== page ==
Scholar studies strawberry potential in Bangladesh
Expertise will be needed, because more and more Bangladeshi farmers are growing strawberries.
Strawberries are not a common crop in Bangladesh, but they have great potential to improve the lives of the country’s farmers, boost its economy and – perhaps most importantly, because of its dense population and the key role horticultural crops play in nutrition there – strengthen its food security.
Prosanta Dash, a scholar with the Borlaug Higher Education for Agricultural Research and Development (BHEARD) program, is learning as much as he can about strawberries in Florida – knowledge he plans to take back home and apply to Bangladesh.
The goal of BHEARD, supported by the U.S. Agency for International Development, is to develop agricultural scientists and increase agricultural research capacity in Feed the Future partner countries. The program is named after Dr. Norman Borlaug, an American biologist, humanitarian and Nobel laureate who has been called “the father of the Green Revolution.”
Dash, an assistant professor at Khulna University in Bangladesh, is currently seeking a Ph.D. in Horticultural Sciences at the University of Florida. He plans to go back home in August 2018, and expects to complete his doctorate by August 2019.
Florida is a good place to study strawberries. Fresh-market strawberries are worth billions of dollars in the United States, and Florida is the biggest producer after California. It’s also the leading producer of winter berries in the country.
Dash’s research in Florida will give him knowledge about a crop that few Bangladeshi researchers are familiar with. His expertise will be needed, because more and more Bangladeshi farmers are planting strawberries. Grown during the country’s cool season – November to April, when local fruits typically aren’t available – the crop’s commercial potential is enormous: One acre of winter strawberries could earn a Bangladeshi farmer anywhere from $6,000 to $7,500 annually.
There are challenges, however. Heat stress is a major constraint of small-fruit production in Bangladesh, a sub-tropical country with hot summers and mild winters. Mean annual temperature has been rising in the last few years, so heat stress is likely to be even more of an impediment. That’s why the largest strawberry concentrations are in the northern regions of Bangladesh, where conditions are more favorable to growth.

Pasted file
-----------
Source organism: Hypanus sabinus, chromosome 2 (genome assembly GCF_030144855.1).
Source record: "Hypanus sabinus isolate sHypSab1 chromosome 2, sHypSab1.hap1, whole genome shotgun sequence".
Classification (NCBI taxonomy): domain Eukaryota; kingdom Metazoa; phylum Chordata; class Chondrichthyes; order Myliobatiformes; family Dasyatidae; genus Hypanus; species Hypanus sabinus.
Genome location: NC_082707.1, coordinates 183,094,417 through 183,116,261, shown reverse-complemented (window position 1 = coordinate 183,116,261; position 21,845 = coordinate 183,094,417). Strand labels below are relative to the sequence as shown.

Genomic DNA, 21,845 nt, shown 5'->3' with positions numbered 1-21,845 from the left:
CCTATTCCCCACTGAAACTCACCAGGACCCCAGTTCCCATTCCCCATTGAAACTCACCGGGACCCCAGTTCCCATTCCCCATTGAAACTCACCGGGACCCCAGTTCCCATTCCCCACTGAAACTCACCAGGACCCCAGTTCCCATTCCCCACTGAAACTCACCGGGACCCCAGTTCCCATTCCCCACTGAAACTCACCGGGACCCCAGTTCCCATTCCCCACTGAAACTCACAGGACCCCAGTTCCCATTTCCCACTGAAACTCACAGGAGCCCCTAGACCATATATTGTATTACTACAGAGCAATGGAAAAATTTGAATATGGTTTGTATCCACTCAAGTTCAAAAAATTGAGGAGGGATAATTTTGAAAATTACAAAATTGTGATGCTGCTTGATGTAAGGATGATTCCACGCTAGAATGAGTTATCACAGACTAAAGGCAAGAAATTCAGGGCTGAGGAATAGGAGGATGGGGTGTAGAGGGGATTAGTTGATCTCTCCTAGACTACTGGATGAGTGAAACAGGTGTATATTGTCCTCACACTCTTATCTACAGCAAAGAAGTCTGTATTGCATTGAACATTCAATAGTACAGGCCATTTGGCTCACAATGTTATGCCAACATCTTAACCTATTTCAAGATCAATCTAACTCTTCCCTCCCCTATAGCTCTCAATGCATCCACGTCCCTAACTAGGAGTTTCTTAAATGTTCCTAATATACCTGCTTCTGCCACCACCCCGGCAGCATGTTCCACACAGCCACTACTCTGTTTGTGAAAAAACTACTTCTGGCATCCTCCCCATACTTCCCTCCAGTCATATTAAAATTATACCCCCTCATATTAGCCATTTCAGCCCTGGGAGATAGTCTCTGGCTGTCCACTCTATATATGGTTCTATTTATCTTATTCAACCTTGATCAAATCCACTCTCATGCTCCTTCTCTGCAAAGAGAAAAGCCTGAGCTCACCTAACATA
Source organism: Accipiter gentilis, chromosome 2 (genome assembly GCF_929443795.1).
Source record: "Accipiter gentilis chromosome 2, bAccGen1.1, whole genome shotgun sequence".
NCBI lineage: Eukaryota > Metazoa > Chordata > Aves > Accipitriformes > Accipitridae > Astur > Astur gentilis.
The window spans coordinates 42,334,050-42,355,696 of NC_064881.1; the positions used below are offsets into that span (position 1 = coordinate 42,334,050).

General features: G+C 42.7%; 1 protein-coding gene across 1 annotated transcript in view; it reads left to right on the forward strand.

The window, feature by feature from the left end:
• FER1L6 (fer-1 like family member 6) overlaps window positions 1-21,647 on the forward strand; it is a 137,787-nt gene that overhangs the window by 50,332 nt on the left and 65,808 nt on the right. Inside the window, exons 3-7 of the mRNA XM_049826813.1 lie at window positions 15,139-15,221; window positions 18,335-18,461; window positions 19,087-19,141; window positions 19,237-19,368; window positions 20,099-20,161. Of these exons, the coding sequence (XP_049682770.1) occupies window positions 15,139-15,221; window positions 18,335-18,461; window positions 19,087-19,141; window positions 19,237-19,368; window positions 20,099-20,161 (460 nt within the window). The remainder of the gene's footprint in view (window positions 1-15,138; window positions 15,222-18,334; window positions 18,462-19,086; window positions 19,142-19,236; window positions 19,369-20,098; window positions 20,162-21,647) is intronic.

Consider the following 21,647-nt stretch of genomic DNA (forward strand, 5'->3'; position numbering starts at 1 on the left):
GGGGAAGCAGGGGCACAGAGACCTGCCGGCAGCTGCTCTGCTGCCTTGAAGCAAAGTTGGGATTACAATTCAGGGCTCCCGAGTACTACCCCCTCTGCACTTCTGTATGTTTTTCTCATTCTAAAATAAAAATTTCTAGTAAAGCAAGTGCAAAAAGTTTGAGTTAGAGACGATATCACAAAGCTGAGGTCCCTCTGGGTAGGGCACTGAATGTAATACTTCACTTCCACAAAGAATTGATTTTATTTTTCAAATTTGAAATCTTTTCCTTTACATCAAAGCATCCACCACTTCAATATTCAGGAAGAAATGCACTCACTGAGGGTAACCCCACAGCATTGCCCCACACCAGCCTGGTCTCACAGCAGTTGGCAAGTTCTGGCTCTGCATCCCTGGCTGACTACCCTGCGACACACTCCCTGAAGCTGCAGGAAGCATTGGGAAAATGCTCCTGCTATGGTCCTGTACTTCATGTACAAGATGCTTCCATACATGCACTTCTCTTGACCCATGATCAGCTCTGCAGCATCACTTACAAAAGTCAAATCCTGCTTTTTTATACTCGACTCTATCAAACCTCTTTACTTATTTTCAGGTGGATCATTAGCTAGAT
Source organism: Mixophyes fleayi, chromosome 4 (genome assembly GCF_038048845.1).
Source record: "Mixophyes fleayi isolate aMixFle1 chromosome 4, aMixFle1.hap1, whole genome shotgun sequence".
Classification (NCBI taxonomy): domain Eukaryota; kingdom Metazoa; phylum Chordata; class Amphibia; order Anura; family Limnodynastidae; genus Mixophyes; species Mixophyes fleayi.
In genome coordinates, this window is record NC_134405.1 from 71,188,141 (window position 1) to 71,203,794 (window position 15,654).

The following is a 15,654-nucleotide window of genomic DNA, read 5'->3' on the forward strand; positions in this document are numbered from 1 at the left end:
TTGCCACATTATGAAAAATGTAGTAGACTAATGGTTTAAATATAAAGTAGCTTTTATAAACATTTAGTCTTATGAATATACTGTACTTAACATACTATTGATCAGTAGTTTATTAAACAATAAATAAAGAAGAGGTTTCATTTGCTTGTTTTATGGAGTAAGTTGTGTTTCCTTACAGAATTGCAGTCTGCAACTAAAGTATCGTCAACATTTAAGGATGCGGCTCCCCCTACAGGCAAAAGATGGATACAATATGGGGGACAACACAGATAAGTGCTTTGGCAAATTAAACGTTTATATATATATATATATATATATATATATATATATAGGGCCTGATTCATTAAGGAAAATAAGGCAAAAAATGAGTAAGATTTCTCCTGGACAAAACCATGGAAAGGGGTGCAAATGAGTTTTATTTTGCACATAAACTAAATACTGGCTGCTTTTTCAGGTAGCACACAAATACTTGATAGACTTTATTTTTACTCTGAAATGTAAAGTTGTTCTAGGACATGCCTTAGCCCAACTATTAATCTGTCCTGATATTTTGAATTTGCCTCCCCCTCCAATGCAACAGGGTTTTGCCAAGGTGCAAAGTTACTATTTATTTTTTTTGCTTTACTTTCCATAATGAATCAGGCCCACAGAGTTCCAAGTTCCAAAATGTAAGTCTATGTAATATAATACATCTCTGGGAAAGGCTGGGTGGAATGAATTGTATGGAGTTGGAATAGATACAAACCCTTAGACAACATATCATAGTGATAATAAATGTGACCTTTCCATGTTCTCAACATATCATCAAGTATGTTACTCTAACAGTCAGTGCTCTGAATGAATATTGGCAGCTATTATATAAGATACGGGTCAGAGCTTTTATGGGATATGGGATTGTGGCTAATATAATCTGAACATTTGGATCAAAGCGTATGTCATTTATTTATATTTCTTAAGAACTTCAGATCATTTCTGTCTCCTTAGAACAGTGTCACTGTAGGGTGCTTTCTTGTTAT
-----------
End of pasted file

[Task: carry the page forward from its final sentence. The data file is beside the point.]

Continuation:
In the fight against heat stress, management options are limited. Bangladeshi growers have only a few locally developed cultivars to choose from, and none of them are heat-tolerant.
In Florida, Dash is studying ways to mitigate heat stress on strawberry transplants during early planting. Abscisic acid is one option. A plant growth regulator, abscisic acid has been shown to increase heat stress tolerance and enhance crop establishment for many types of transplants.
Kaolin, an organic mineral compound rich in kaolinite, is used to mitigate heat and drought stress in various crops. Kaolin forms a white film on the leaf surface that increases the reflection of incoming solar radiation, changing the radiation and heat balance and reducing the risk of heat stress from high temperatures and solar injury. Kaolin’s anti-transpirant effect can have positive repercussions for transplant establishment, too, according to Dash.
Reflective mulch is another mitigation option. Strawberry is generally grown on black plastic mulch in Florida, but reflective mulch – such as white-on-black plastic – could lower soil and air temperatures around transplants.
Dash also is studying ways to conserve water during irrigation. Historically, the Florida strawberry industry has used bare-root strawberry transplants established in a hill production system. This system depends on copious amounts of sprinkler irrigation during the 10 to 14 days after transplanting, in order to cool the crowns and promote new root growth. Using sprinkler irrigation, bare-root transplant establishment can utilize as much as 540,000 gallons of water per acre – one-third of the total water required for production.
Florida growers are still looking for ways to use less water during the establishment process, but there are no easy options. Containerized strawberry transplants, for example, have a much lower water requirement than bare-root transplants, but they cost twice as much, according to Dash.
Armed with the knowledge he’s gained in Florida, Dash surveyed Bangladeshi strawberry farmers in the summer of 2017. The results of the survey will inform the design of a field study he will conduct in two locations, starting in October 2018 and running through March 2019.